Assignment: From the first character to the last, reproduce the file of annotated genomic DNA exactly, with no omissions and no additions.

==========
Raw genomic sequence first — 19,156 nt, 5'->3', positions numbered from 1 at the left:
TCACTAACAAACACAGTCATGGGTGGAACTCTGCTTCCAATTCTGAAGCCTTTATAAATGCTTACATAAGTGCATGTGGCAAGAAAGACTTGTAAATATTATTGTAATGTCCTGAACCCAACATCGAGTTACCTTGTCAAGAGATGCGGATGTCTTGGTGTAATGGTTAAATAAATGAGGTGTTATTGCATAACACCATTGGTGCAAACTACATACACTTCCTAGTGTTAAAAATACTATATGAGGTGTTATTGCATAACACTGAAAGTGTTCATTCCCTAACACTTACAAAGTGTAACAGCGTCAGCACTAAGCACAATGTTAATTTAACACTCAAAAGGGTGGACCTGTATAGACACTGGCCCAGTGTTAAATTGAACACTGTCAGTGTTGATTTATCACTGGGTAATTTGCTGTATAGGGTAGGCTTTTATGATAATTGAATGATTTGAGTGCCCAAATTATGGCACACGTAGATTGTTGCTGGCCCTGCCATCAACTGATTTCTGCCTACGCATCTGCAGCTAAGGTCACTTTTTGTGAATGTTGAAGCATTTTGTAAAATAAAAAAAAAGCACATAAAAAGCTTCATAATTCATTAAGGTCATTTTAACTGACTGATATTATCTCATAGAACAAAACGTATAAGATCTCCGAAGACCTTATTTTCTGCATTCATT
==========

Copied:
Raw genomic sequence first — 19,156 nt, 5'->3', positions numbered from 1 at the left:
TCACTAACAAACACAGTCATGGGTGGAACTCTGCTTCCAATTCTGAAGCCTTTATAAATGCTTACATAAGTGCATGTGGCAAGAAAGACTTGTAAATATTATTGTAATGTCCTGAACCCAACATCGAGTTACCTTGTCAAGAGATGCGGATGTCTTGGTGTAATGGTTAAATAAATGAGGTGTTATTGCATAACACCATTGGTGCAAACTACATACACTTCCTAGTGTTAAAAATACTATATGAGGTGTTATTGCATAACACTGAAAGTGTTCATTCCCTAACACTTACAAAGTGTAACAGCGTCAGCACTAAGCACAATGTTAATTTAACACTCAAAAGGGTGGACCTGTATAGACACTGGCCCAGTGTTAAATTGAACACTGTCAGTGTTGATTTATCACTGGGTAATTTGCTGTATAGGGTAGGCTTTTATGATAATTGAATGATTTGAGTGCCCAAATTATGGCACACGTAGATTGTTGCTGGCCCTGCCATCAACTGATTTCTGCCTACGCATCTGCAGCTAAGGTCACTTTTTGTGAATGTTGAAGCATTTTGTAAAATAAAAAAAAAGCACATAAAAAGCTTCATAATTCATTAAGGTCATTTTAACTGACTGATATTATCTCATAGAACAAAACGTATAAGATCTCCGAAGACCTTATTTTCTGCATTCATT